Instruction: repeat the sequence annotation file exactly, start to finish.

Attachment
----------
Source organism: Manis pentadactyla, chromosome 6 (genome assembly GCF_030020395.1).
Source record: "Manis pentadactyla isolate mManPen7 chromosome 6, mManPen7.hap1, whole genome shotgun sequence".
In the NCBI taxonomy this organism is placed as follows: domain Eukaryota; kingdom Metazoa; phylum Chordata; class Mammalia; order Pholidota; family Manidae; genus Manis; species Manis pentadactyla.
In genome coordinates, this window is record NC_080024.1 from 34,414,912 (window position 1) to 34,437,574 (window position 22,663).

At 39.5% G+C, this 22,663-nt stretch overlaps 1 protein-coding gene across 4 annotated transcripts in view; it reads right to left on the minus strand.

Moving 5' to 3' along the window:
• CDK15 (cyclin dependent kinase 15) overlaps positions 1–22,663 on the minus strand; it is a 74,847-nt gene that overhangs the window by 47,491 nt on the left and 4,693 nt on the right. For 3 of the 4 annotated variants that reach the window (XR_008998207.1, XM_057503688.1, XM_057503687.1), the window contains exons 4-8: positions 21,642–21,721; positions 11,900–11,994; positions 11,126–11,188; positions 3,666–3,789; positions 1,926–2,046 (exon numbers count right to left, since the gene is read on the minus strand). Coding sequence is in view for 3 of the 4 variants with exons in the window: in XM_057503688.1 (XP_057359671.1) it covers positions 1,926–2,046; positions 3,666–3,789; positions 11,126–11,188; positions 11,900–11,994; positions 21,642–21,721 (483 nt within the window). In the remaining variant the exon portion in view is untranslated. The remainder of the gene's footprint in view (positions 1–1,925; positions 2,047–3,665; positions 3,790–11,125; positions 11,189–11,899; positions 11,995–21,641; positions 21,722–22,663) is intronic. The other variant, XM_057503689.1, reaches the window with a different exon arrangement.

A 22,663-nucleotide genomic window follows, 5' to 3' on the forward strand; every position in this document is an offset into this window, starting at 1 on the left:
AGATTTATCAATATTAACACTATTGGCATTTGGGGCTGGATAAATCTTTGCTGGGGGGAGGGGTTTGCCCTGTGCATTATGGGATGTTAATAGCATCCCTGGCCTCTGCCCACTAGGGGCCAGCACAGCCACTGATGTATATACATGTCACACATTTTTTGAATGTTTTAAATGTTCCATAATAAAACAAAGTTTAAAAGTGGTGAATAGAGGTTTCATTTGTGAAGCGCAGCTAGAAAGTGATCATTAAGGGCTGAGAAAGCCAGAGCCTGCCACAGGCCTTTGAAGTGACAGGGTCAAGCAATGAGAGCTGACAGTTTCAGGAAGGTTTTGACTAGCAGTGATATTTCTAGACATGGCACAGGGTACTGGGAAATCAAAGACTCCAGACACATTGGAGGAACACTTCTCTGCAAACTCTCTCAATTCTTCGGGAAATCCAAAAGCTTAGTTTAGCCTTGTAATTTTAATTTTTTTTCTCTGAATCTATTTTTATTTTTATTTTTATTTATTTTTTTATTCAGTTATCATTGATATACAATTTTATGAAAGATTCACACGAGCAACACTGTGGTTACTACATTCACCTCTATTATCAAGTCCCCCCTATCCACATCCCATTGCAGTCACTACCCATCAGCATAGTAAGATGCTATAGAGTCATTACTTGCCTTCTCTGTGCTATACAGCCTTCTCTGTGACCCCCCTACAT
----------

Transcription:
Source organism: Manis pentadactyla, chromosome 6 (genome assembly GCF_030020395.1).
Source record: "Manis pentadactyla isolate mManPen7 chromosome 6, mManPen7.hap1, whole genome shotgun sequence".
In the NCBI taxonomy this organism is placed as follows: domain Eukaryota; kingdom Metazoa; phylum Chordata; class Mammalia; order Pholidota; family Manidae; genus Manis; species Manis pentadactyla.
In genome coordinates, this window is record NC_080024.1 from 34,414,912 (window position 1) to 34,437,574 (window position 22,663).

At 39.5% G+C, this 22,663-nt stretch overlaps 1 protein-coding gene across 4 annotated transcripts in view; it reads right to left on the minus strand.

Moving 5' to 3' along the window:
• CDK15 (cyclin dependent kinase 15) overlaps positions 1–22,663 on the minus strand; it is a 74,847-nt gene that overhangs the window by 47,491 nt on the left and 4,693 nt on the right. For 3 of the 4 annotated variants that reach the window (XR_008998207.1, XM_057503688.1, XM_057503687.1), the window contains exons 4-8: positions 21,642–21,721; positions 11,900–11,994; positions 11,126–11,188; positions 3,666–3,789; positions 1,926–2,046 (exon numbers count right to left, since the gene is read on the minus strand). Coding sequence is in view for 3 of the 4 variants with exons in the window: in XM_057503688.1 (XP_057359671.1) it covers positions 1,926–2,046; positions 3,666–3,789; positions 11,126–11,188; positions 11,900–11,994; positions 21,642–21,721 (483 nt within the window). In the remaining variant the exon portion in view is untranslated. The remainder of the gene's footprint in view (positions 1–1,925; positions 2,047–3,665; positions 3,790–11,125; positions 11,189–11,899; positions 11,995–21,641; positions 21,722–22,663) is intronic. The other variant, XM_057503689.1, reaches the window with a different exon arrangement.

A 22,663-nucleotide genomic window follows, 5' to 3' on the forward strand; every position in this document is an offset into this window, starting at 1 on the left:
AGATTTATCAATATTAACACTATTGGCATTTGGGGCTGGATAAATCTTTGCTGGGGGGAGGGGTTTGCCCTGTGCATTATGGGATGTTAATAGCATCCCTGGCCTCTGCCCACTAGGGGCCAGCACAGCCACTGATGTATATACATGTCACACATTTTTTGAATGTTTTAAATGTTCCATAATAAAACAAAGTTTAAAAGTGGTGAATAGAGGTTTCATTTGTGAAGCGCAGCTAGAAAGTGATCATTAAGGGCTGAGAAAGCCAGAGCCTGCCACAGGCCTTTGAAGTGACAGGGTCAAGCAATGAGAGCTGACAGTTTCAGGAAGGTTTTGACTAGCAGTGATATTTCTAGACATGGCACAGGGTACTGGGAAATCAAAGACTCCAGACACATTGGAGGAACACTTCTCTGCAAACTCTCTCAATTCTTCGGGAAATCCAAAAGCTTAGTTTAGCCTTGTAATTTTAATTTTTTTTCTCTGAATCTATTTTTATTTTTATTTTTATTTATTTTTTTATTCAGTTATCATTGATATACAATTTTATGAAAGATTCACACGAGCAACACTGTGGTTACTACATTCACCTCTATTATCAAGTCCCCCCTATCCACATCCCATTGCAGTCACTACCCATCAGCATAGTAAGATGCTATAGAGTCATTACTTGCCTTCTCTGTGCTATACAGCCTTCTCTGTGACCCCCCTACAT